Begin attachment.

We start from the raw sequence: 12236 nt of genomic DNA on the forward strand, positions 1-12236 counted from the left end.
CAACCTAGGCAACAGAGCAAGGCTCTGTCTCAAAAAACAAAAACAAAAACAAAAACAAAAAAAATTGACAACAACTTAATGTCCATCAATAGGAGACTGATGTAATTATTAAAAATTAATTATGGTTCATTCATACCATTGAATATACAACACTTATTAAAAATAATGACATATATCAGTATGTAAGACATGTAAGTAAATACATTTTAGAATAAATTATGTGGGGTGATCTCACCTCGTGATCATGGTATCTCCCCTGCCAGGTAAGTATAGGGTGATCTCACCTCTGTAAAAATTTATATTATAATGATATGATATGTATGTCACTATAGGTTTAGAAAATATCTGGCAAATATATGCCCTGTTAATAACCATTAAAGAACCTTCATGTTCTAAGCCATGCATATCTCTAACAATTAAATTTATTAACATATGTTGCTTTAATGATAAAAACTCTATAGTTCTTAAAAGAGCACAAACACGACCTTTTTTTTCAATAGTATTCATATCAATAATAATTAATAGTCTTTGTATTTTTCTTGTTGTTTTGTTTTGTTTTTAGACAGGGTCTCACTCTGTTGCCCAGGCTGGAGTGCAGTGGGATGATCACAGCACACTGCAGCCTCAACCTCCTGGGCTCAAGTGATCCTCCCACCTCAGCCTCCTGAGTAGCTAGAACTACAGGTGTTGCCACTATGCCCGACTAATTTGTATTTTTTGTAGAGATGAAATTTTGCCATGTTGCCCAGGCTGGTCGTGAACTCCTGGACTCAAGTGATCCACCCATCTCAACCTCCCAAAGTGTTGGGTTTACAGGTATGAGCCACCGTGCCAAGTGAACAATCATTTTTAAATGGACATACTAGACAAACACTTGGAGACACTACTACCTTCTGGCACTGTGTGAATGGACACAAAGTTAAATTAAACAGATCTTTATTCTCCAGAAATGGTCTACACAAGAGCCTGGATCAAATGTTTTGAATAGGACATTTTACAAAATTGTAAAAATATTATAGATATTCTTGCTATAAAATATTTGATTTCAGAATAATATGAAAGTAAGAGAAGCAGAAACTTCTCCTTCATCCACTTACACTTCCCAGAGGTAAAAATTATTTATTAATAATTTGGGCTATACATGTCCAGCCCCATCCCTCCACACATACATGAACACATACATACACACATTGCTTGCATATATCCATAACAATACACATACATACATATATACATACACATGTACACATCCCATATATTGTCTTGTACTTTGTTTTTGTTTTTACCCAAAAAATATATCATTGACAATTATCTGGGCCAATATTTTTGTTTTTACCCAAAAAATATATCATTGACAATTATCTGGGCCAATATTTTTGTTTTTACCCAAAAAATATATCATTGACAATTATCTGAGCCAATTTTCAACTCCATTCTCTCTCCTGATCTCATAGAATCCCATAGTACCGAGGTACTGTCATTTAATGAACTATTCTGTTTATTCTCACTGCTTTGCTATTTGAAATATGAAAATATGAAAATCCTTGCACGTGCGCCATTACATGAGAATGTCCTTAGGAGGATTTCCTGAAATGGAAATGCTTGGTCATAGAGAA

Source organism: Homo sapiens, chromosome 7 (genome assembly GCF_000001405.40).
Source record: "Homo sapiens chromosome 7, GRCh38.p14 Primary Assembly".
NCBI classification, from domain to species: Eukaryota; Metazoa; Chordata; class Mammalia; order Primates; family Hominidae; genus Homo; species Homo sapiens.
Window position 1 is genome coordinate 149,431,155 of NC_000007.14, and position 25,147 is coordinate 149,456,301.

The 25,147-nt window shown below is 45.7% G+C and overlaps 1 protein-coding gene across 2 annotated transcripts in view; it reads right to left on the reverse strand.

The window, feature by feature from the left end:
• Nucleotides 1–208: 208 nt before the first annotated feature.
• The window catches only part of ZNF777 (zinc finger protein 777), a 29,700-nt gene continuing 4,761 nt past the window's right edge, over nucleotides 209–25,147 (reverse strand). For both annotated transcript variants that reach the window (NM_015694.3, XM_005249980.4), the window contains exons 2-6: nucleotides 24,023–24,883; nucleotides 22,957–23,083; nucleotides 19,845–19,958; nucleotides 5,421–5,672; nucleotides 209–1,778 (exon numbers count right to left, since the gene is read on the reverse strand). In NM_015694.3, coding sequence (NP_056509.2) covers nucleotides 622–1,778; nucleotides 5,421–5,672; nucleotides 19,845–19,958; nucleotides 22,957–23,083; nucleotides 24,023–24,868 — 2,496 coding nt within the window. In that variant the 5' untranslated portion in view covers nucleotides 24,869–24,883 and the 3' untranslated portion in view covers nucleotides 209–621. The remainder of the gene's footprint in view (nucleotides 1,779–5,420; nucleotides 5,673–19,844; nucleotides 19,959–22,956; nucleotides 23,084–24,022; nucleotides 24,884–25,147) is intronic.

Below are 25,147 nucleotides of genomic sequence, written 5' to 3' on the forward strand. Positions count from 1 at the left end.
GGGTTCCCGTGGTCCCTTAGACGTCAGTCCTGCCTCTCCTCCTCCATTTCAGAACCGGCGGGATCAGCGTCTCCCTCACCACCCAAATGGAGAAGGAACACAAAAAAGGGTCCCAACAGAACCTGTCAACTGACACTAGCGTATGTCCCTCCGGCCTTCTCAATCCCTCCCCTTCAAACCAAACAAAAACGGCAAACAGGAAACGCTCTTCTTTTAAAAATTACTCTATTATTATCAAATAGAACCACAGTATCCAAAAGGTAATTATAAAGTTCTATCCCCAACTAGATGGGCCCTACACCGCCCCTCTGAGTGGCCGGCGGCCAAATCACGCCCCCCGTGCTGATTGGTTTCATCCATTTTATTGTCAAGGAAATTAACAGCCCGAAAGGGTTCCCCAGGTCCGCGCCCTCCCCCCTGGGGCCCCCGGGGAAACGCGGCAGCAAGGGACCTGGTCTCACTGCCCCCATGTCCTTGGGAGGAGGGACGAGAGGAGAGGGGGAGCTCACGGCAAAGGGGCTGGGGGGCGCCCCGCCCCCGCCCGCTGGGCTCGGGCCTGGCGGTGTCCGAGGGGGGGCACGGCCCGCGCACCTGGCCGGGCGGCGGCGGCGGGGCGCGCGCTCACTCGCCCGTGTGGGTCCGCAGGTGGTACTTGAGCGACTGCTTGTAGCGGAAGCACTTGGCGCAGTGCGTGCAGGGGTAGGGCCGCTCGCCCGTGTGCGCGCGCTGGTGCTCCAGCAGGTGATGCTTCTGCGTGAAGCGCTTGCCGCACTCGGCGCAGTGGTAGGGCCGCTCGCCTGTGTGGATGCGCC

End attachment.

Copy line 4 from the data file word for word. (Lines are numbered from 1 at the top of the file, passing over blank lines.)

Source record: "Homo sapiens chromosome 7, GRCh38.p14 Primary Assembly".